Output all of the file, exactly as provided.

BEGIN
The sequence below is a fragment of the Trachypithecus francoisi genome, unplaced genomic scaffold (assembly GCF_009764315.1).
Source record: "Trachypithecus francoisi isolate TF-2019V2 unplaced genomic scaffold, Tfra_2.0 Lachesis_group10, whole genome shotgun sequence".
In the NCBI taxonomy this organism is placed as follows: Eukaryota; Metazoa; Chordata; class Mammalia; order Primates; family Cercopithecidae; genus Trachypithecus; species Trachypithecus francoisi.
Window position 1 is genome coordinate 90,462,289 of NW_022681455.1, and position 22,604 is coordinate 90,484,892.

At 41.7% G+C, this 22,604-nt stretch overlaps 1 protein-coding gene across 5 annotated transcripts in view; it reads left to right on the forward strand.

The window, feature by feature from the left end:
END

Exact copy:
The sequence below is a fragment of the Trachypithecus francoisi genome, unplaced genomic scaffold (assembly GCF_009764315.1).
Source record: "Trachypithecus francoisi isolate TF-2019V2 unplaced genomic scaffold, Tfra_2.0 Lachesis_group10, whole genome shotgun sequence".
In the NCBI taxonomy this organism is placed as follows: Eukaryota; Metazoa; Chordata; class Mammalia; order Primates; family Cercopithecidae; genus Trachypithecus; species Trachypithecus francoisi.
Window position 1 is genome coordinate 90,462,289 of NW_022681455.1, and position 22,604 is coordinate 90,484,892.

At 41.7% G+C, this 22,604-nt stretch overlaps 1 protein-coding gene across 5 annotated transcripts in view; it reads left to right on the forward strand.

The window, feature by feature from the left end: